Optimize wireless infrastructure for application needs
The promise of wireless is clear: You can measure more in a plant situation, with new pieces of instrumentation checking different things and giving you more information (or at least data). But more than that, you can communicate easily with things that move: enterprise data on the plant floor, walk-around HMI, personnel locators, VoIP walkie-talkies, etc. The overall objectives of suppliers are similar, but the process of getting information to and from the plant floor is often what separates providers.
In my research on process plant wireless, one discussion I remember particularly was with Ian McPherson from Apprion. He said that manufacturers are pulled in one of three directions. They can design to:
Maximize battery life (low power use); or,
Maximize determinism (minimize latency).
No single technology does all three well. Thinking about that, I concluded those capabilities are mutually exclusive, but you might be able to satisfy two.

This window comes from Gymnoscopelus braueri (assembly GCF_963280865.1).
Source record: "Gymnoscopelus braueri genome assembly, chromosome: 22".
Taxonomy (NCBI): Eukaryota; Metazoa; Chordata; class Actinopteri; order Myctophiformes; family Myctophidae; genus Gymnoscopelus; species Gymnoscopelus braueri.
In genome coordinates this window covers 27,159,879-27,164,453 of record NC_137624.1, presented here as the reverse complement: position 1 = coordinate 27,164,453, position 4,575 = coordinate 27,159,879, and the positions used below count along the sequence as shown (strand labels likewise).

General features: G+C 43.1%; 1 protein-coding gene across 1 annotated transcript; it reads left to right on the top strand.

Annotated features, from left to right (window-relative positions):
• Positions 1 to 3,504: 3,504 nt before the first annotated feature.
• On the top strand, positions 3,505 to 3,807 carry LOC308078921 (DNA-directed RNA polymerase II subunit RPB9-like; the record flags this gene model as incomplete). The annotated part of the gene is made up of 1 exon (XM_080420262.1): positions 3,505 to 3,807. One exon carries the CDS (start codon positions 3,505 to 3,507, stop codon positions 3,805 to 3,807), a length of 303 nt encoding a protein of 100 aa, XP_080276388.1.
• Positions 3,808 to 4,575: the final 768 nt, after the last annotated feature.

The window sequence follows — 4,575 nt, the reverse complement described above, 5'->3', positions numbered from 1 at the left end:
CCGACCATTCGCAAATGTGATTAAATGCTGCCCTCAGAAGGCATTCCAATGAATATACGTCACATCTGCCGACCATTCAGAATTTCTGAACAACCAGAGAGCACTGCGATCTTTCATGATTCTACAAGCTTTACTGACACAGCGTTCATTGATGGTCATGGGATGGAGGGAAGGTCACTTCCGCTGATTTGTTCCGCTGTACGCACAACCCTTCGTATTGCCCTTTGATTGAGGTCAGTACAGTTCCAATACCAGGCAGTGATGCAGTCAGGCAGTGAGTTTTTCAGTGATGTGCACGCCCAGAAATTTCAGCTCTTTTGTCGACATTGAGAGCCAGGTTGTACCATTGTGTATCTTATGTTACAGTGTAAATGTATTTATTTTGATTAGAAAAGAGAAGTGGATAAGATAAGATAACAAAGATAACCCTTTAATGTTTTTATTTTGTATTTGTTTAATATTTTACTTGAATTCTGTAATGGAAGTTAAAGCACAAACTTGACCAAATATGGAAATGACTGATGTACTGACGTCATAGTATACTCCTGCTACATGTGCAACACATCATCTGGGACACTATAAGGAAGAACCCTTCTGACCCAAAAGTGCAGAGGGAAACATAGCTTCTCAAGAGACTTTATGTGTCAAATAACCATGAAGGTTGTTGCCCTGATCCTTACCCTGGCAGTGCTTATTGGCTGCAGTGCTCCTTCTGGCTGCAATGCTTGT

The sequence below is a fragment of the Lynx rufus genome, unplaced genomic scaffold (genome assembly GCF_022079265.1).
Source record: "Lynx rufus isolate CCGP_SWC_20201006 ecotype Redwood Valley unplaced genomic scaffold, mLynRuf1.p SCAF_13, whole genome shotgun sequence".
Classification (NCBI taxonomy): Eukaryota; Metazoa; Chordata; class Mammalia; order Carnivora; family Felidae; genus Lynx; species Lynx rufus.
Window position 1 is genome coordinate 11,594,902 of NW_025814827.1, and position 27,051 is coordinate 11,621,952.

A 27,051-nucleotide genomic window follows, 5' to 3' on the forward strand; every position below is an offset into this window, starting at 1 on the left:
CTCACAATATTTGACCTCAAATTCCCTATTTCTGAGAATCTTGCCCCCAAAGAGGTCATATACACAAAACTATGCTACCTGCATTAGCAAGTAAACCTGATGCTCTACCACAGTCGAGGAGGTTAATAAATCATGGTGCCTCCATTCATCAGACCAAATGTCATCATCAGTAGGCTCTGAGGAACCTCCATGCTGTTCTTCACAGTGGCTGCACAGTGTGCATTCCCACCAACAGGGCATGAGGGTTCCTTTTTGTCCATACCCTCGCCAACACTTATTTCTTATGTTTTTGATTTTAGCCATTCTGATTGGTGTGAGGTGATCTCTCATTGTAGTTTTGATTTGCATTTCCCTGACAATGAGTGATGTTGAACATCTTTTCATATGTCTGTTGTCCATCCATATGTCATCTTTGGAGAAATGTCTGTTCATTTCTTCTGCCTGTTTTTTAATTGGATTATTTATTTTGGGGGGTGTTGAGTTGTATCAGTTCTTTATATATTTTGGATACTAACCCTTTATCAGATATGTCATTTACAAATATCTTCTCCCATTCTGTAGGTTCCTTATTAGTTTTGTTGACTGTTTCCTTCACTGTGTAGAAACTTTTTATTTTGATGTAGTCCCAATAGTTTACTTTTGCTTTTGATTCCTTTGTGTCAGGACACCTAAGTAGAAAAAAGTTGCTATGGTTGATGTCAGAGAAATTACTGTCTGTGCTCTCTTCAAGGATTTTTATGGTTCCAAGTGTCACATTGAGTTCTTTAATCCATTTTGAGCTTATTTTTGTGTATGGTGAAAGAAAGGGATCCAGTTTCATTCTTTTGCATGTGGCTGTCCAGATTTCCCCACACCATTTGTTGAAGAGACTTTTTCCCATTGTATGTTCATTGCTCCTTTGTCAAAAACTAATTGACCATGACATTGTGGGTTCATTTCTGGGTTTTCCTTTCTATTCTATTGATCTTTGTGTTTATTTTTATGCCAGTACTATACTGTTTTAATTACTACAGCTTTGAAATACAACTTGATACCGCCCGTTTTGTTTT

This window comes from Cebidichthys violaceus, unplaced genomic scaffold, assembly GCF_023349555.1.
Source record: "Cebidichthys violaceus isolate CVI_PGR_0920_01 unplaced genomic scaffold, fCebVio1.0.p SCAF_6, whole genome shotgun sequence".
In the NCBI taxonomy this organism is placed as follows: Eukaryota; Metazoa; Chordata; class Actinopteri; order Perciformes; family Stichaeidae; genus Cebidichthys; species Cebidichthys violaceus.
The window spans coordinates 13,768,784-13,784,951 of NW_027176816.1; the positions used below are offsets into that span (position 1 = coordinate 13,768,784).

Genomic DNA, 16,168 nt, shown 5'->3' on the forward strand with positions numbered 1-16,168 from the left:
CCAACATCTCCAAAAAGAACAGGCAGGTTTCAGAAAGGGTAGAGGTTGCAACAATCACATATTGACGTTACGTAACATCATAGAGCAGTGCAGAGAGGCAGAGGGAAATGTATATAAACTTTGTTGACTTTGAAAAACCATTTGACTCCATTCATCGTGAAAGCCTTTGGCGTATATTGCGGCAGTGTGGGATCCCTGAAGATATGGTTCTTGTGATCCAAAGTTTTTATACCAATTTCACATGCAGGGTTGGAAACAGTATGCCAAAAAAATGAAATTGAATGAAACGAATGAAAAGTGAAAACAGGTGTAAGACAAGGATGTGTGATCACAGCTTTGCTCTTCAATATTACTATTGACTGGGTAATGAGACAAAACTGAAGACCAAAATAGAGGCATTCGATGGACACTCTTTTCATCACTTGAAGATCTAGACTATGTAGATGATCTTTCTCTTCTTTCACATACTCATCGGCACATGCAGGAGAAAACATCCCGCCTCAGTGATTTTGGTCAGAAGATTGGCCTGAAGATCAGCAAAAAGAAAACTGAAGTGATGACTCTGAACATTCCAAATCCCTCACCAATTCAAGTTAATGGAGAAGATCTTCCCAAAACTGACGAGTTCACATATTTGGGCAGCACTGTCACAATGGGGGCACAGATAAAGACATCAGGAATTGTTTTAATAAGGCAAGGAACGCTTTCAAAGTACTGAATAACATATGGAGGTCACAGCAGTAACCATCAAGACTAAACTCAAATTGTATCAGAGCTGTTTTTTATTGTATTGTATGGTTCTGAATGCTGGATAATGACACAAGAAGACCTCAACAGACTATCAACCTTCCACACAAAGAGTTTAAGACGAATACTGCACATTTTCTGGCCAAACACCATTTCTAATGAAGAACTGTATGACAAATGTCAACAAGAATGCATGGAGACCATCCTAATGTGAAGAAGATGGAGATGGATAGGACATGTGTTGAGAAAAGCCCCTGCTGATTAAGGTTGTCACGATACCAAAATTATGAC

Emerson majors in battery life, minors in determinism. Key objectives: Easy deployment without wiring for instrumentation in a monitoring role.
Honeywell majors in determinism, minors in bandwidth. Key objectives: Deterministic instrumentation, suitable for control plus additional versatility.
Apprion majors in bandwidth, minors in determinism. Key objectives: Networking umbrella that supports a broad range of integrated applications.
OK, it’s an oversimplification, but not that far off. As you look at suppliers, you can discern their direction in the same way. Still, there is a convergence going on in the background. Much of it is still beyond the horizon, but all three are looking to the ultimate goal of an all-encompassing network from individual instrumentation to enterprise level. Some are working from the bottom up and some from the top down, but they are building.